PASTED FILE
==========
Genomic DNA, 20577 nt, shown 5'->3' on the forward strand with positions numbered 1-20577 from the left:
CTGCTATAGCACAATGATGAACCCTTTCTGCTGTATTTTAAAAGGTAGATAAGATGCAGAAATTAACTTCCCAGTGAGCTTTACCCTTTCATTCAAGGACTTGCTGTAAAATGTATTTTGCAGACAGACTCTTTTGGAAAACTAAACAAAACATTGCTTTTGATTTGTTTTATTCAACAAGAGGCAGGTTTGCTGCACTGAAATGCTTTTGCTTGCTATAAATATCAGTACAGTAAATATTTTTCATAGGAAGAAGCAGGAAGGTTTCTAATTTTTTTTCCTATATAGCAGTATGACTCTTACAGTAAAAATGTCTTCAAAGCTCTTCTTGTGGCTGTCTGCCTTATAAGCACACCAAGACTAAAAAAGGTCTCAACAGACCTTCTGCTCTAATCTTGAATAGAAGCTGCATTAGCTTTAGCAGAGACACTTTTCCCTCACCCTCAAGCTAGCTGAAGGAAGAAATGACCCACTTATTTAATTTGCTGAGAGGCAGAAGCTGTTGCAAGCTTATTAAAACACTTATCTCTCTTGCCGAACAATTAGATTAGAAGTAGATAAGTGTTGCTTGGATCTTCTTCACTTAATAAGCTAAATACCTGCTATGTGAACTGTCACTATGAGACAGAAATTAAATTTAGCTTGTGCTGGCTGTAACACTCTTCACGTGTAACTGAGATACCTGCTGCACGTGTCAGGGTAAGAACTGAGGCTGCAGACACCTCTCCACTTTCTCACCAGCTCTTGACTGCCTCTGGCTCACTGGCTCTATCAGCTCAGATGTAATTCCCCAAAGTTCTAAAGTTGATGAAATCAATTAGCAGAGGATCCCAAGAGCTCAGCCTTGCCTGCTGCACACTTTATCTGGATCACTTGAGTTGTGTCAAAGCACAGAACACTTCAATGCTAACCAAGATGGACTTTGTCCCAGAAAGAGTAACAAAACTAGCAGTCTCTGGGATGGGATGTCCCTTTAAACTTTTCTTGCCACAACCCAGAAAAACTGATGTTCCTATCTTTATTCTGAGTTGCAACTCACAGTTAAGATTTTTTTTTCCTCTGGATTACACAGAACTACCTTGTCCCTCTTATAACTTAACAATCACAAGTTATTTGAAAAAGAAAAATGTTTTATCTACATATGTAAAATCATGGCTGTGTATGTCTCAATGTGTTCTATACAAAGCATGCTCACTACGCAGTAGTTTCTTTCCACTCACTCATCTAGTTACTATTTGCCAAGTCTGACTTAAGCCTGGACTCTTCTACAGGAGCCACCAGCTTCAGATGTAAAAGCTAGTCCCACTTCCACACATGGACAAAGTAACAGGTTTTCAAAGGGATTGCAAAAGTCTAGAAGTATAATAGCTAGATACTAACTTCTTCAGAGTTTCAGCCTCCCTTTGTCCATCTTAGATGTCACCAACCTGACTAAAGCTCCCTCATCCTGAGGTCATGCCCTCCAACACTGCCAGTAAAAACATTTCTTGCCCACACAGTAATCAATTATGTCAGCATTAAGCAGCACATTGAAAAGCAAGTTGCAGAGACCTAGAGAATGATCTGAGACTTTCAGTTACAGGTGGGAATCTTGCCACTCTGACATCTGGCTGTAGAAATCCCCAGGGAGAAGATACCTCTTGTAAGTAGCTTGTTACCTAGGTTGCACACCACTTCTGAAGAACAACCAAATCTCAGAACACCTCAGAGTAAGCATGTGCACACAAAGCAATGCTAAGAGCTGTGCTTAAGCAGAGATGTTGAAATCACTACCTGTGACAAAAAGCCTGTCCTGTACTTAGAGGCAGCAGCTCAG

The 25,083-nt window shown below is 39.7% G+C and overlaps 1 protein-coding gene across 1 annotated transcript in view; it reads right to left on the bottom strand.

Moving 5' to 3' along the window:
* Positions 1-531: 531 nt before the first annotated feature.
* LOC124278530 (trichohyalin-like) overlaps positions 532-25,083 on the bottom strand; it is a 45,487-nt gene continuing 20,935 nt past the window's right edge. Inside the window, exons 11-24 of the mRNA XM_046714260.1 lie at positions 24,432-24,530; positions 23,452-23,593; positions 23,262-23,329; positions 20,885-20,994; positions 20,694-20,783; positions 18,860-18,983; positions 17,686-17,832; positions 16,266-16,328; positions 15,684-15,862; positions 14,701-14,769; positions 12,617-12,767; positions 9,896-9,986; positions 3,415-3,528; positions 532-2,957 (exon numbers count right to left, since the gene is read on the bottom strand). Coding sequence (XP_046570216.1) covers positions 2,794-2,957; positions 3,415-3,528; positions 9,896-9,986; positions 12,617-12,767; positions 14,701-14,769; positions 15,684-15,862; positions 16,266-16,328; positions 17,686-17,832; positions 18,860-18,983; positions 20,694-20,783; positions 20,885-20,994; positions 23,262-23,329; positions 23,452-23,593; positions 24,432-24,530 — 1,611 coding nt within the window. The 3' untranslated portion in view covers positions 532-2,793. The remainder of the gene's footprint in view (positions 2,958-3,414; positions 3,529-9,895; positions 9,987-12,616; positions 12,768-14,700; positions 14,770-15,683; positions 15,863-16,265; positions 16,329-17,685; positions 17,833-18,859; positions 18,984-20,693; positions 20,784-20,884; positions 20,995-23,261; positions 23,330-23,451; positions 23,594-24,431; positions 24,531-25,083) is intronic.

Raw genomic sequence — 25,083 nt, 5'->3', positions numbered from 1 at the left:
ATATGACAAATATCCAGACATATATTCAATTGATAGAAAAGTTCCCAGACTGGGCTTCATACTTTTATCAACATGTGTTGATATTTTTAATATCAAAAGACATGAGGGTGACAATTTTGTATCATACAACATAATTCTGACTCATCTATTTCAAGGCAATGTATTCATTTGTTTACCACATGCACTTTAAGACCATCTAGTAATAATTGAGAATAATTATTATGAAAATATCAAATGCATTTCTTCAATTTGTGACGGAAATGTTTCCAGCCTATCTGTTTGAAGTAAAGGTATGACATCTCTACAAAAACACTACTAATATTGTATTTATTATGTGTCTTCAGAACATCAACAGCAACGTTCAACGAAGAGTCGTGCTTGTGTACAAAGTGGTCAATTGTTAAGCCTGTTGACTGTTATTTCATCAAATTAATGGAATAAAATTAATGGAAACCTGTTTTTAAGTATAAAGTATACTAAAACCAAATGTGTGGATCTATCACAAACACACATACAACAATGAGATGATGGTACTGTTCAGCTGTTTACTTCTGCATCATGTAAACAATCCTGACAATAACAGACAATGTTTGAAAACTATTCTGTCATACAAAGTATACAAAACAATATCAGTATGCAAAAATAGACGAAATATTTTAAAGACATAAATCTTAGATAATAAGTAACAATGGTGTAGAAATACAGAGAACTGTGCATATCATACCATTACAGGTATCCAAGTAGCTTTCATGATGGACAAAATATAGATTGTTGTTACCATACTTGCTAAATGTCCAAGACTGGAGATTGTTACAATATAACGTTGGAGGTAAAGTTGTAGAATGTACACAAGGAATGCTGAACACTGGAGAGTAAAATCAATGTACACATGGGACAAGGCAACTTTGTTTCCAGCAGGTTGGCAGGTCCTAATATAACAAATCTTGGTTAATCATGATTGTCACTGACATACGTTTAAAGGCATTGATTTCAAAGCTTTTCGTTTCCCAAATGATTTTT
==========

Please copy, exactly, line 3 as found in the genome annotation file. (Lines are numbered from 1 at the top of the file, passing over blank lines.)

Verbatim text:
The 25,083-nt window shown below is 39.7% G+C and overlaps 1 protein-coding gene across 1 annotated transcript in view; it reads right to left on the bottom strand.